February 2019 – Drew University alumna Catherine Magee recently worked on the conservation of a 12th-century liturgical book linked to St. Francis of Assisi.
The two-year effort was “a once-in-a-career project,” Magee told students and professors during a talk at Drew.
The book, The St. Francis Missal, is part of the collection at the Walters Art Museum in Baltimore, where Magee C’10 is a Kress fellow and a former Mellon fellow. According to Catholic tradition, Francis opened the book three times at random, and took the biblical passages he found as a sign that he should devote his life to God by embracing poverty.
Across centuries, insects ate tunnels into the book’s wood covers and people turning pages left grime on the parchment. One scary moment came when Magee realized that some of the ancient ink was flaking off. She and her supervisor fixed the letters in place with a gelatin mist.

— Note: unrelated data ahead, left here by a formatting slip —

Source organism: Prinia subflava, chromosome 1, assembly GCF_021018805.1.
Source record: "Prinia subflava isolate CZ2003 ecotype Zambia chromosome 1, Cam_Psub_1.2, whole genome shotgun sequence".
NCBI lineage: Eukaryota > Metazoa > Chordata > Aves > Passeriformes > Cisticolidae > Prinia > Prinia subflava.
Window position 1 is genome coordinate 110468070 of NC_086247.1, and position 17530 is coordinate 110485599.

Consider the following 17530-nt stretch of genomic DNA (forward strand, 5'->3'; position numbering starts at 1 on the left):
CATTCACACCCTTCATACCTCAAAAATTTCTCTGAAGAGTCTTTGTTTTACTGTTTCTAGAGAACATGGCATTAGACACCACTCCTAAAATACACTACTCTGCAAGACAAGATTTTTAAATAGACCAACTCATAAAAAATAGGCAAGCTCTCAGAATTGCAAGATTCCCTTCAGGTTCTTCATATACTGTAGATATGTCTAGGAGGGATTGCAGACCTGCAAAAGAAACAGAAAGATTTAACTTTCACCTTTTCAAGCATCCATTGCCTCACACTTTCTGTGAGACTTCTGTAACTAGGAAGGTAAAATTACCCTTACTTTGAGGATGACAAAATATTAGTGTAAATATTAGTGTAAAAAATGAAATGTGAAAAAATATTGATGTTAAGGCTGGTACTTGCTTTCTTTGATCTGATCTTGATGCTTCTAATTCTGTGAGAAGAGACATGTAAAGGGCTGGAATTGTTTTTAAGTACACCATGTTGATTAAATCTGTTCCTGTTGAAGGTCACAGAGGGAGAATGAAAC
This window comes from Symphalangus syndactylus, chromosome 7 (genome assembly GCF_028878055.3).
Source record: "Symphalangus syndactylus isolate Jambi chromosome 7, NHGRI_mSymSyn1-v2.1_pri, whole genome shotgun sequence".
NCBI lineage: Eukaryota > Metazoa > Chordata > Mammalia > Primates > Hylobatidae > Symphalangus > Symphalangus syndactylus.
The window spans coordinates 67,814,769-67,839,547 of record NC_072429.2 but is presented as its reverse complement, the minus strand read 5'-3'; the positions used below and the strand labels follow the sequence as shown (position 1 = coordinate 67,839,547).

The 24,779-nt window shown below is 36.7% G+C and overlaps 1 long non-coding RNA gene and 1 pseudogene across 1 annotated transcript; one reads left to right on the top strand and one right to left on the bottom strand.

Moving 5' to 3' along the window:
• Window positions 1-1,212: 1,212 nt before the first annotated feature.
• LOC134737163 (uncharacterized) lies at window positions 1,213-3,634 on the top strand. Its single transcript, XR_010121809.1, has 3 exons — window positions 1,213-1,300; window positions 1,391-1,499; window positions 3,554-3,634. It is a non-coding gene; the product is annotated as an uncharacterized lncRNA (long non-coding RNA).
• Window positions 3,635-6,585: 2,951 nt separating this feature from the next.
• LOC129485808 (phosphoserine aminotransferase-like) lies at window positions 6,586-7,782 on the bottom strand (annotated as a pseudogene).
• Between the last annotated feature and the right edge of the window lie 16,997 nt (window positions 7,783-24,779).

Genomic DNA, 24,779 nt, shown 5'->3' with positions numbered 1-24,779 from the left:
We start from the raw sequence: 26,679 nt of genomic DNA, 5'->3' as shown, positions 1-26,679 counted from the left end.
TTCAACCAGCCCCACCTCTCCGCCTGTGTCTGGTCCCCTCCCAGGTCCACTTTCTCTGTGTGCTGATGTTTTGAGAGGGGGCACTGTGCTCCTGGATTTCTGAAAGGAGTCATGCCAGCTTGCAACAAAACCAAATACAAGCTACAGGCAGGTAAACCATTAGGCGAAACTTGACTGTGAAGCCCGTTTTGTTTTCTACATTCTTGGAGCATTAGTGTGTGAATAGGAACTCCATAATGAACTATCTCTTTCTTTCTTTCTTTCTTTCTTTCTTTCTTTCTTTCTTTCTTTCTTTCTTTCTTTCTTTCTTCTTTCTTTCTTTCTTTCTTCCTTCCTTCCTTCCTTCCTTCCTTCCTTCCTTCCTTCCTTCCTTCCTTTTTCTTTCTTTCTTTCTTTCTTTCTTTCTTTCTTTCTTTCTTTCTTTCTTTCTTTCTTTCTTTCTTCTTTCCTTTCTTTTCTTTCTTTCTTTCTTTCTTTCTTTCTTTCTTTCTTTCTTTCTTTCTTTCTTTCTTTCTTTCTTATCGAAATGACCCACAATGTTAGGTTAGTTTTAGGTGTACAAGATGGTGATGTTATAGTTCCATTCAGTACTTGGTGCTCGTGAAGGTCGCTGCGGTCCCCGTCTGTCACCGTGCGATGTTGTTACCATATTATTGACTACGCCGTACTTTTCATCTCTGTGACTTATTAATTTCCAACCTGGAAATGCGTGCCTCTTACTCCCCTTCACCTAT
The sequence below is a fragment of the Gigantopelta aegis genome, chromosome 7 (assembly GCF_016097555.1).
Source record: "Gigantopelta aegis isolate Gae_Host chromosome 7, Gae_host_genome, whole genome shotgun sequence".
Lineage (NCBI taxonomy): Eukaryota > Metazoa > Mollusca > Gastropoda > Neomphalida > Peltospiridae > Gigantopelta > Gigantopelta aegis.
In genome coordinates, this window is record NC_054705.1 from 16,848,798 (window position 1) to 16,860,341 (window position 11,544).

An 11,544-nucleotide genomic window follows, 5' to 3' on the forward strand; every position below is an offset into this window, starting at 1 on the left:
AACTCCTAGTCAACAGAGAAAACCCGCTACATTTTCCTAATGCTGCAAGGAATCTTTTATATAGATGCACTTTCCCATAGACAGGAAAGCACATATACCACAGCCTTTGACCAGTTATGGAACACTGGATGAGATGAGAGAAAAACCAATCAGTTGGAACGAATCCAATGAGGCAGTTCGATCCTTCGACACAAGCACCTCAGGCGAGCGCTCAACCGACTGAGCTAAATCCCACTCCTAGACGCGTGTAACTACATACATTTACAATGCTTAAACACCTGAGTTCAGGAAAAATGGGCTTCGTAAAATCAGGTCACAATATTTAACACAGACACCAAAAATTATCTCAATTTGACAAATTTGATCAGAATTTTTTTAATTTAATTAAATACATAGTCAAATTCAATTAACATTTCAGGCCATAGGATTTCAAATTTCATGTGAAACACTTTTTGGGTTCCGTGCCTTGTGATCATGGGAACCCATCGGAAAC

The missal is scheduled to be displayed at the Walters in the spring of 2020. Magee’s next project is an 11th-century German gospel.
At Drew, Magee majored in art history and classical Latin and and learned the basics of book conservation under the supervision of library conservator Masato Okinaka. Other Drew mentors included Associate Professor Marguerite Keane, who was Magee’s art history advisor, and Professor Kim Rhodes, who helped Magee with a library exhibit that she curated on campus. The subject was early 20th century book bindings that were designed by the Boston-based artist Sarah Wyman Whitman.
Magee, who also holds a master’s from the Winterthur/University of Delaware Program in Art Conservation, spoke as part of the Traphagen Distinguished Alumni Speaker Series, which is endowed by Trustee Emeritus Ross Traphagen.